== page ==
Mary Dyer’s Hymn and Other Quaker Poems
Stanford Searl’s Mary Dyer’s Hymn and Other Quaker Poems weaves a fascinating, expressive account that is representative of the ill-fated history of the Quakers in the United States. The verses particularly focus on the Quaker experiences of those living in and around Boston, Massachusetts.
So often, the serenity and faithfulness of the Quaker community are brought to the forefront, with many other details falling by the wayside. Searl expands on this often romanticized past through the use of graphic, sympathetic language to convey a history filled with persecution and suffering. For instance, in an excerpt from one piece Searl vividly expresses, “Sanctified by God and the New Testament / righteous Puritans came to kill and destroy / purging the bodies and souls of Narragansetts, / burning an entire Pequot village, / stripping, whipping and hanging Quakers, / scourging the Massachusetts wilderness / of native people as if they were wolves, / exterminated for bounty.” Through passages such as this, readers obtain a much more informed and accurate summary of the history of the Quaker community. Moreover, Searl pairs his verses with several quotes by other individuals, including writers and musicians, that compliment the tone and intention of Mary Dyer’s Hymn and Other Quaker Poems.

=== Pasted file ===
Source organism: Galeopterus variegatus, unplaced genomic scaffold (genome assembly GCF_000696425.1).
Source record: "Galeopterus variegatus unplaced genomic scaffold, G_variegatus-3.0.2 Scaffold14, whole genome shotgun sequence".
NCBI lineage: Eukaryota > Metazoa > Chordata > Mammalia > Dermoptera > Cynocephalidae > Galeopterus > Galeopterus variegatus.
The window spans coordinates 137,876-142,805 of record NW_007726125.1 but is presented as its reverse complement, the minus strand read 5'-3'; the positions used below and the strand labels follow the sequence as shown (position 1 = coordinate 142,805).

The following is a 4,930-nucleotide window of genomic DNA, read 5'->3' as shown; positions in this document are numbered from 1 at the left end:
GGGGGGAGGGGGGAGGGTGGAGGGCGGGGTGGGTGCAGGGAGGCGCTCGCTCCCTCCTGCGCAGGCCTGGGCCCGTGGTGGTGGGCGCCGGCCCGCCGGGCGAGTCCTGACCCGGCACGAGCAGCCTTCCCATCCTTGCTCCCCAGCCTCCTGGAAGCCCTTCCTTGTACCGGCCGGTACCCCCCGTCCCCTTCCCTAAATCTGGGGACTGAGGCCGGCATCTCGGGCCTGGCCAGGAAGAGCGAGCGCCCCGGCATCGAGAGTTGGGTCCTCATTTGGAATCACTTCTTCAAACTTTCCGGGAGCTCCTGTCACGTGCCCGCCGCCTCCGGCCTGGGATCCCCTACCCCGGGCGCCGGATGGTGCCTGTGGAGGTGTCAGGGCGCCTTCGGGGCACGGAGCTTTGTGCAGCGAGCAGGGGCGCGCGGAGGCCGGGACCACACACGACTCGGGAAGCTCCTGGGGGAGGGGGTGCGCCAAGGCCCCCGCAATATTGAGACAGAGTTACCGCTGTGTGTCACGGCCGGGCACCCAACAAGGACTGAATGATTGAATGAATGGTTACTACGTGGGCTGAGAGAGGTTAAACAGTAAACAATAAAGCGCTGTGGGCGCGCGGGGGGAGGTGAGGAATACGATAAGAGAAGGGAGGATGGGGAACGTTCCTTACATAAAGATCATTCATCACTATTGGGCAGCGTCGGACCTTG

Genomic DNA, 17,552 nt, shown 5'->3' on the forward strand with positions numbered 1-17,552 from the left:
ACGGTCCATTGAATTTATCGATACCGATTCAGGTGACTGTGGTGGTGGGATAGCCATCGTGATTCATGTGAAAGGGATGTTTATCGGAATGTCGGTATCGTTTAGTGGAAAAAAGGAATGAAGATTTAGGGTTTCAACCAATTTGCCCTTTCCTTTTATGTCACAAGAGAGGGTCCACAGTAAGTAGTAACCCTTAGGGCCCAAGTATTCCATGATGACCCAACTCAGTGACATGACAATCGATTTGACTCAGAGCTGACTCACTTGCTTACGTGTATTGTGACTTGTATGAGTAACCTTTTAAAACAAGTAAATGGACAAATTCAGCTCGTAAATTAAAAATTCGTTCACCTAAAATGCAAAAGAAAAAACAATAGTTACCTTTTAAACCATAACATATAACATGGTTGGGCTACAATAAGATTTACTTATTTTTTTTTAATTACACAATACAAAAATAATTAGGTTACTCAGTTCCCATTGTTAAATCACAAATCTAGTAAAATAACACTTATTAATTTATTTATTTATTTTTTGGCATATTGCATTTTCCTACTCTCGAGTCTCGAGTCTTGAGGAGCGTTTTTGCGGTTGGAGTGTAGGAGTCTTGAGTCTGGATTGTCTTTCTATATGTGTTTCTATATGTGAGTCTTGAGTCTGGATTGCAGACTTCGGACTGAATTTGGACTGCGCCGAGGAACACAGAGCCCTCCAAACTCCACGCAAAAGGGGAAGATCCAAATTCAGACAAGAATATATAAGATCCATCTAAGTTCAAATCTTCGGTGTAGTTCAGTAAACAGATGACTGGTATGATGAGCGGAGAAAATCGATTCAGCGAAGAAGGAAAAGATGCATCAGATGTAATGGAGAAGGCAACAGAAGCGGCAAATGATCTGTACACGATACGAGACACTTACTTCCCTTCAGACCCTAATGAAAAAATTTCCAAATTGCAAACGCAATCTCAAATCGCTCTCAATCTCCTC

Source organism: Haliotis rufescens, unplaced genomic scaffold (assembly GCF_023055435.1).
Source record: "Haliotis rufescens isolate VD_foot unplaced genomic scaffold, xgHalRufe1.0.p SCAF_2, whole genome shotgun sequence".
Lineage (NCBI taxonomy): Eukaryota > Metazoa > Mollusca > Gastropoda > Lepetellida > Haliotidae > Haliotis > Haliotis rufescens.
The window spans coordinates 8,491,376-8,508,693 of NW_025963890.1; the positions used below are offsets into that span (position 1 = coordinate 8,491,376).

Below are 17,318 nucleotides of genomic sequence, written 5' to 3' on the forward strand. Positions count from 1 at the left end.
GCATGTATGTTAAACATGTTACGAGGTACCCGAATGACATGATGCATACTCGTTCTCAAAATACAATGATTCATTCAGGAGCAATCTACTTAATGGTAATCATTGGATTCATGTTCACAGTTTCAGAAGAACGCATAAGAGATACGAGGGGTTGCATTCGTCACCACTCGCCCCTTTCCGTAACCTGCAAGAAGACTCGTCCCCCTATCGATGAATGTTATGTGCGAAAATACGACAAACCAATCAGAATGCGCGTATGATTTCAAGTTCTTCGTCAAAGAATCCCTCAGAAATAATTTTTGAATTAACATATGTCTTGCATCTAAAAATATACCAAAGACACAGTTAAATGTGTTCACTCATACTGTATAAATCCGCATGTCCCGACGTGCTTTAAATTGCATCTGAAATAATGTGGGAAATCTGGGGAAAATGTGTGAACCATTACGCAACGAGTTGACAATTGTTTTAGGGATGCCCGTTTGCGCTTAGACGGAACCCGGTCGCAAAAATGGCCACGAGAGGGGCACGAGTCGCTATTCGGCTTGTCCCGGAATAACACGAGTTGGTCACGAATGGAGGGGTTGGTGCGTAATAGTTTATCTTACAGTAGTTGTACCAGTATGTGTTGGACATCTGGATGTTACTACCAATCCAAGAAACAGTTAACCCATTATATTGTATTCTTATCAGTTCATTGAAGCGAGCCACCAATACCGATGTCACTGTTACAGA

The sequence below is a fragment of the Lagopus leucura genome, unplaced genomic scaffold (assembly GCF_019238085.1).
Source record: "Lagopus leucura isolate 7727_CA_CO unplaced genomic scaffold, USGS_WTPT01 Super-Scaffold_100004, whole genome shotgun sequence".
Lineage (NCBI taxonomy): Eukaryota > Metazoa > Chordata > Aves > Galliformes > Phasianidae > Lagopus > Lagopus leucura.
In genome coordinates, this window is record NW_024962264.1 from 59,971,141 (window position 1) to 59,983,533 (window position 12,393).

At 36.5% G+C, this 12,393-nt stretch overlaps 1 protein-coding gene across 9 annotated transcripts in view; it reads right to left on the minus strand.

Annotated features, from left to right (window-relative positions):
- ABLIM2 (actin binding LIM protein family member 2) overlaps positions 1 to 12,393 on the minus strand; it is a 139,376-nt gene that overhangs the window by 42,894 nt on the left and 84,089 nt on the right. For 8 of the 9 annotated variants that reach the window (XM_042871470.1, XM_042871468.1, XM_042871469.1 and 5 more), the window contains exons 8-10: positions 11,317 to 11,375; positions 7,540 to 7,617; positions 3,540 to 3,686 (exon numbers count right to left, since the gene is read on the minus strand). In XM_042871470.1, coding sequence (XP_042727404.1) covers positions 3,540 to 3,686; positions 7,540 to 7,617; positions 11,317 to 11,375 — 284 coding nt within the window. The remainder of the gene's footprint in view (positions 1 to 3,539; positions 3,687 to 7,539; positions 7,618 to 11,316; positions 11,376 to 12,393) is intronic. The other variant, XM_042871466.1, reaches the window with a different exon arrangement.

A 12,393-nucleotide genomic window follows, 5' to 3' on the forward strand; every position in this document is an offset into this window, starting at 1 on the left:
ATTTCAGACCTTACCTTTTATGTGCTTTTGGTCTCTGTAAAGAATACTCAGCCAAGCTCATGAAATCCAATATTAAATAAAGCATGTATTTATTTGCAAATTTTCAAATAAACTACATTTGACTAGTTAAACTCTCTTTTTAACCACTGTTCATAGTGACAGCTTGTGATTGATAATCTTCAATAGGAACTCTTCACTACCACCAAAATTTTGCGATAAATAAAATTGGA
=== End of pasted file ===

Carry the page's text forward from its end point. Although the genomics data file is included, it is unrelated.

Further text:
Piece after piece, Stanford Searl’s words move beyond striking and commanding to truly capture the strength of a community of people. From thoughtful and genuine to poignant and authoritative, the verses in Mary Dyer’s Hymn and Other Quaker Poems convey a world and history so often overlooked and concealed from the secular world. Readers will walk away with a far more comprehensive and edifying understanding of the Quaker community in Massachusetts.
In various sections Searl shares explanatory insights that enlighten those unfamiliar with Quaker customs and behaviors. For instance, Searl states, “Because Quakers typically don’t sing / at all it may seem absurd / that I, a Quaker poet, / search for suitable tunes.” These subtle tidbits of information provide invaluable insights into a predominately private community.
The accessibility of the material makes it ideal reading for all age groups, although the violent context encourages educated guidance for younger readers seeking to sincerely grasp the information presented. Moreover, those relatively uninformed as to the history of Quakers in the United States will appreciate the instructive, fluent approach Searl applies. Those well-informed about Quaker history will equally appreciate Searl’s work for the insight and care with which the author addresses prominent Quaker leaders such as William Robinson and Colonel Shaw.
Stanford Searl’s thoughtful and candid representations throughout the work earn this piece a resounding 4 stars. Readers will enthusiastically proclaim the wealth of material shared within Mary Dyer’s Hymn and Other Quaker Poems and eagerly anticipate Stanford Searl’s next work.
|Page Count||48 pages|
|Publisher||The Poetry Box|
|Bookshop.org||Buy this Book|
|Category||Poetry & Short Stories|